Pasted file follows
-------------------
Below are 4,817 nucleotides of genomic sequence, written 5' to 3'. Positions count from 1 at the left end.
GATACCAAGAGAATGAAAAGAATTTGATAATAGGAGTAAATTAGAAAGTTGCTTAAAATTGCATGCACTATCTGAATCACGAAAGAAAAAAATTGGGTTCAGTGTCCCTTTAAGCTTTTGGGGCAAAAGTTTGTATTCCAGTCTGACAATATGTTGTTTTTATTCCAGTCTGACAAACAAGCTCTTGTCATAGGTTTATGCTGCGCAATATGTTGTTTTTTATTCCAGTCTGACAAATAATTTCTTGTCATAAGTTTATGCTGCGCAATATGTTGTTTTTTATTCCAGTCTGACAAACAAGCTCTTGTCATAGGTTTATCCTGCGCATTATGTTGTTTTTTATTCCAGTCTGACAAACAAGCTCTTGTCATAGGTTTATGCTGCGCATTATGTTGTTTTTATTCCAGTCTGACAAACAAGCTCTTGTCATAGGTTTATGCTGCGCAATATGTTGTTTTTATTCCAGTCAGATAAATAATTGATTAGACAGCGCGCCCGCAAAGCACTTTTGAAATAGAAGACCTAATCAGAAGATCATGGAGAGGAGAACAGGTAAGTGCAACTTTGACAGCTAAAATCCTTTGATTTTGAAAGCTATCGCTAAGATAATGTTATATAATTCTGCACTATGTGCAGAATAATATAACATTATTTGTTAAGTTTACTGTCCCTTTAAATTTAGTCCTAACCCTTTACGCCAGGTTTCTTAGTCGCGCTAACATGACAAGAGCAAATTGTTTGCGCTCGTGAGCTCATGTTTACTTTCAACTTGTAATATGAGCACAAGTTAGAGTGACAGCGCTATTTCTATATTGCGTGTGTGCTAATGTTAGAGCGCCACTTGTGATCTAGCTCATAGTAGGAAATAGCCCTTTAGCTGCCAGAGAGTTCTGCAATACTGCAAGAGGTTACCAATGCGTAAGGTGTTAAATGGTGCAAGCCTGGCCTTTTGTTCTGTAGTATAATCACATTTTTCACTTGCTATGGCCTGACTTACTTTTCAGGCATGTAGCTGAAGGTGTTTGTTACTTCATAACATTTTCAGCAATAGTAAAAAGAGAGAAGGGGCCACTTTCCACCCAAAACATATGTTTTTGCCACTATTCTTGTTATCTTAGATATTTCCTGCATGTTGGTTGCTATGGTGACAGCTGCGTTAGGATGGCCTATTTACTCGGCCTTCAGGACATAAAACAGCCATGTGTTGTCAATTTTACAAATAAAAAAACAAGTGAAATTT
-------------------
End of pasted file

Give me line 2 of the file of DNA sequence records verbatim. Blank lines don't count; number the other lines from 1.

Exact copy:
GATACCAAGAGAATGAAAAGAATTTGATAATAGGAGTAAATTAGAAAGTTGCTTAAAATTGCATGCACTATCTGAATCACGAAAGAAAAAAATTGGGTTCAGTGTCCCTTTAAGCTTTTGGGGCAAAAGTTTGTATTCCAGTCTGACAATATGTTGTTTTTATTCCAGTCTGACAAACAAGCTCTTGTCATAGGTTTATGCTGCGCAATATGTTGTTTTTTATTCCAGTCTGACAAATAATTTCTTGTCATAAGTTTATGCTGCGCAATATGTTGTTTTTTATTCCAGTCTGACAAACAAGCTCTTGTCATAGGTTTATCCTGCGCATTATGTTGTTTTTTATTCCAGTCTGACAAACAAGCTCTTGTCATAGGTTTATGCTGCGCATTATGTTGTTTTTATTCCAGTCTGACAAACAAGCTCTTGTCATAGGTTTATGCTGCGCAATATGTTGTTTTTATTCCAGTCAGATAAATAATTGATTAGACAGCGCGCCCGCAAAGCACTTTTGAAATAGAAGACCTAATCAGAAGATCATGGAGAGGAGAACAGGTAAGTGCAACTTTGACAGCTAAAATCCTTTGATTTTGAAAGCTATCGCTAAGATAATGTTATATAATTCTGCACTATGTGCAGAATAATATAACATTATTTGTTAAGTTTACTGTCCCTTTAAATTTAGTCCTAACCCTTTACGCCAGGTTTCTTAGTCGCGCTAACATGACAAGAGCAAATTGTTTGCGCTCGTGAGCTCATGTTTACTTTCAACTTGTAATATGAGCACAAGTTAGAGTGACAGCGCTATTTCTATATTGCGTGTGTGCTAATGTTAGAGCGCCACTTGTGATCTAGCTCATAGTAGGAAATAGCCCTTTAGCTGCCAGAGAGTTCTGCAATACTGCAAGAGGTTACCAATGCGTAAGGTGTTAAATGGTGCAAGCCTGGCCTTTTGTTCTGTAGTATAATCACATTTTTCACTTGCTATGGCCTGACTTACTTTTCAGGCATGTAGCTGAAGGTGTTTGTTACTTCATAACATTTTCAGCAATAGTAAAAAGAGAGAAGGGGCCACTTTCCACCCAAAACATATGTTTTTGCCACTATTCTTGTTATCTTAGATATTTCCTGCATGTTGGTTGCTATGGTGACAGCTGCGTTAGGATGGCCTATTTACTCGGCCTTCAGGACATAAAACAGCCATGTGTTGTCAATTTTACAAATAAAAAAACAAGTGAAATTT